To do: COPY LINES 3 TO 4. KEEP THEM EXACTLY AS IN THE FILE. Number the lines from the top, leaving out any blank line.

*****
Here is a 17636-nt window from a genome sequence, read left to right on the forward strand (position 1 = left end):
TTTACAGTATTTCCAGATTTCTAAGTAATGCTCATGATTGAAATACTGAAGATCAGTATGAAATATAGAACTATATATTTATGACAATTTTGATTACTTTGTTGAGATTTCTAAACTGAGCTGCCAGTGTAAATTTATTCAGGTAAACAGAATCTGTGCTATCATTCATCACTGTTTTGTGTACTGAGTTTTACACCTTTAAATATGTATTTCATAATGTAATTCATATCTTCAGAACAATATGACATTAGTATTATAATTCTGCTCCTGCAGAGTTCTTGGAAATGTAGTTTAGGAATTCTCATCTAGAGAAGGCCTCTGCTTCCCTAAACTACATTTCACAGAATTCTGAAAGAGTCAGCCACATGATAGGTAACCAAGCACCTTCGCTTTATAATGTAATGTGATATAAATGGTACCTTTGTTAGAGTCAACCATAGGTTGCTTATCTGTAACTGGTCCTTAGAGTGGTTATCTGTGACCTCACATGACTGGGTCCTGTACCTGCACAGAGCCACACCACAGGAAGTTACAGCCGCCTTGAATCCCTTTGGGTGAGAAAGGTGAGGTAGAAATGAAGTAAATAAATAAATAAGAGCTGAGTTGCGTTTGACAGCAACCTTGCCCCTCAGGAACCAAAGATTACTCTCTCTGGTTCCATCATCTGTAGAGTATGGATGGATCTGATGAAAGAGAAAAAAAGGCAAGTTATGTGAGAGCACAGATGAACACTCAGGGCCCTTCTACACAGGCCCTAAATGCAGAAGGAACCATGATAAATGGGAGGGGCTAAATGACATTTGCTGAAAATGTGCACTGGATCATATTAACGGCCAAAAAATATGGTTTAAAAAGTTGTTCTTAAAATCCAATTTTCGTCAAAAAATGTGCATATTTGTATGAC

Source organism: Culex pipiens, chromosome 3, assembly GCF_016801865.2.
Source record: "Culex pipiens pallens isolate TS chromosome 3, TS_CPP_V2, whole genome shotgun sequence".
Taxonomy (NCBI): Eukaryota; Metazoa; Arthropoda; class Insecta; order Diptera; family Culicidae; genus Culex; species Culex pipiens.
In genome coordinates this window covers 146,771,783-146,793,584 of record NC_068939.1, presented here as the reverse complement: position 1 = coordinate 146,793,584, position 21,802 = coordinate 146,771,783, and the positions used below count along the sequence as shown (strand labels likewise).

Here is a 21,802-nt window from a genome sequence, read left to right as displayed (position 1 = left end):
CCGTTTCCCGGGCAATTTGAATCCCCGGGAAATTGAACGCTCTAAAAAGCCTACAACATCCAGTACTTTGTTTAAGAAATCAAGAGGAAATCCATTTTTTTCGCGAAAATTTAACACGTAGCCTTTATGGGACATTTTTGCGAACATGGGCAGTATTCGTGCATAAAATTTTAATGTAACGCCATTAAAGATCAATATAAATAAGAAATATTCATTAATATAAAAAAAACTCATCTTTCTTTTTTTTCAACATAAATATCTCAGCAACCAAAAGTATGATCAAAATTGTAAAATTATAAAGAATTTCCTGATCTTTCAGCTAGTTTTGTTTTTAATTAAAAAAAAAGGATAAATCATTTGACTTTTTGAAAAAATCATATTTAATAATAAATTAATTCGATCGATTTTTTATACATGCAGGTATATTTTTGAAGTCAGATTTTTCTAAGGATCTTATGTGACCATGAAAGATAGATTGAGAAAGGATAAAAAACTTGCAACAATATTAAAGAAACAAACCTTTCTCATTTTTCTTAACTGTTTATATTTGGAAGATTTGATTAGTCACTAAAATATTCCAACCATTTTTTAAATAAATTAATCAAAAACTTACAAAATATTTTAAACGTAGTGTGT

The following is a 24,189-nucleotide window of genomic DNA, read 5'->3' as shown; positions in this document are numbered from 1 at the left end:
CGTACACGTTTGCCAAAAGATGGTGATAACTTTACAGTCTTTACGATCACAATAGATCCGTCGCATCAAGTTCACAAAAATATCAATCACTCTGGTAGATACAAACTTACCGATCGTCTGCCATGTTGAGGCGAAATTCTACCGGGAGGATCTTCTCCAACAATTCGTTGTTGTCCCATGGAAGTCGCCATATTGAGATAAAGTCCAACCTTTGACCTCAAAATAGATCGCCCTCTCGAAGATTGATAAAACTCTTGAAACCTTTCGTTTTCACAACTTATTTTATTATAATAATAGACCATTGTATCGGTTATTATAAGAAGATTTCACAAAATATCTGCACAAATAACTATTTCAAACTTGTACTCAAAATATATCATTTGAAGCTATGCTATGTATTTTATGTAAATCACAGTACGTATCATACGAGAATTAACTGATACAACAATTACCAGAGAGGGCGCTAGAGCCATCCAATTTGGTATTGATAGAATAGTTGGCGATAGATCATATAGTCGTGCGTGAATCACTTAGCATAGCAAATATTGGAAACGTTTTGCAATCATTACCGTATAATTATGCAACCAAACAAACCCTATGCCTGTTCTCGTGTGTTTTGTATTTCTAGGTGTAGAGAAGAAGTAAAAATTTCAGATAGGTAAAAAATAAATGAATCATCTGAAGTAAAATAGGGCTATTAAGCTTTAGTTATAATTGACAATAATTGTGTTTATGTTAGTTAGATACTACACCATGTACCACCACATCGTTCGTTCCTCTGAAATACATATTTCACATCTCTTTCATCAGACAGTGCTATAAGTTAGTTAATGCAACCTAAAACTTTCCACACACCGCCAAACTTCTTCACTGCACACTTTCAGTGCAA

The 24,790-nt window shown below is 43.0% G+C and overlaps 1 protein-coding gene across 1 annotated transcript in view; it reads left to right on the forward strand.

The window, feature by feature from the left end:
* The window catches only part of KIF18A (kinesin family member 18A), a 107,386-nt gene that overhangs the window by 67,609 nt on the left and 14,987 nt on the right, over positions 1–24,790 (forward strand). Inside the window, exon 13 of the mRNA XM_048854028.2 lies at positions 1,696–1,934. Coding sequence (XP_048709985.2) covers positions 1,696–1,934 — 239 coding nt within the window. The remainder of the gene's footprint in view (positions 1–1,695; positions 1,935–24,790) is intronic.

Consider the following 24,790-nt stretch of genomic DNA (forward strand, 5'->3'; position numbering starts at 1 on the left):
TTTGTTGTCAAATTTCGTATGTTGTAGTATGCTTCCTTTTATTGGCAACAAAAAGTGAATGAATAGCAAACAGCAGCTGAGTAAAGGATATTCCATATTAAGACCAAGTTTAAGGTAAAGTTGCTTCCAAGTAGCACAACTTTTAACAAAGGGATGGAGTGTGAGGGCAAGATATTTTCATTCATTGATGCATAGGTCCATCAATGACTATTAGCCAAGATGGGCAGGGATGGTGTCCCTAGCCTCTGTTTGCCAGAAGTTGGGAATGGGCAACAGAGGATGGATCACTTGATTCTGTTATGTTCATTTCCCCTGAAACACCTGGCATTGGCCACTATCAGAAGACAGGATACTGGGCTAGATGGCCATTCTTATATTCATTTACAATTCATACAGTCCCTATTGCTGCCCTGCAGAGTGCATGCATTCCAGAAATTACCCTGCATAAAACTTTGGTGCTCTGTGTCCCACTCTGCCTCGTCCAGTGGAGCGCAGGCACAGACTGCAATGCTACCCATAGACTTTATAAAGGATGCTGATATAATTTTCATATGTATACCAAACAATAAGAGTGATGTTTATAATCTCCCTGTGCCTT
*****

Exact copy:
Source organism: Culex pipiens, chromosome 3, assembly GCF_016801865.2.
Source record: "Culex pipiens pallens isolate TS chromosome 3, TS_CPP_V2, whole genome shotgun sequence".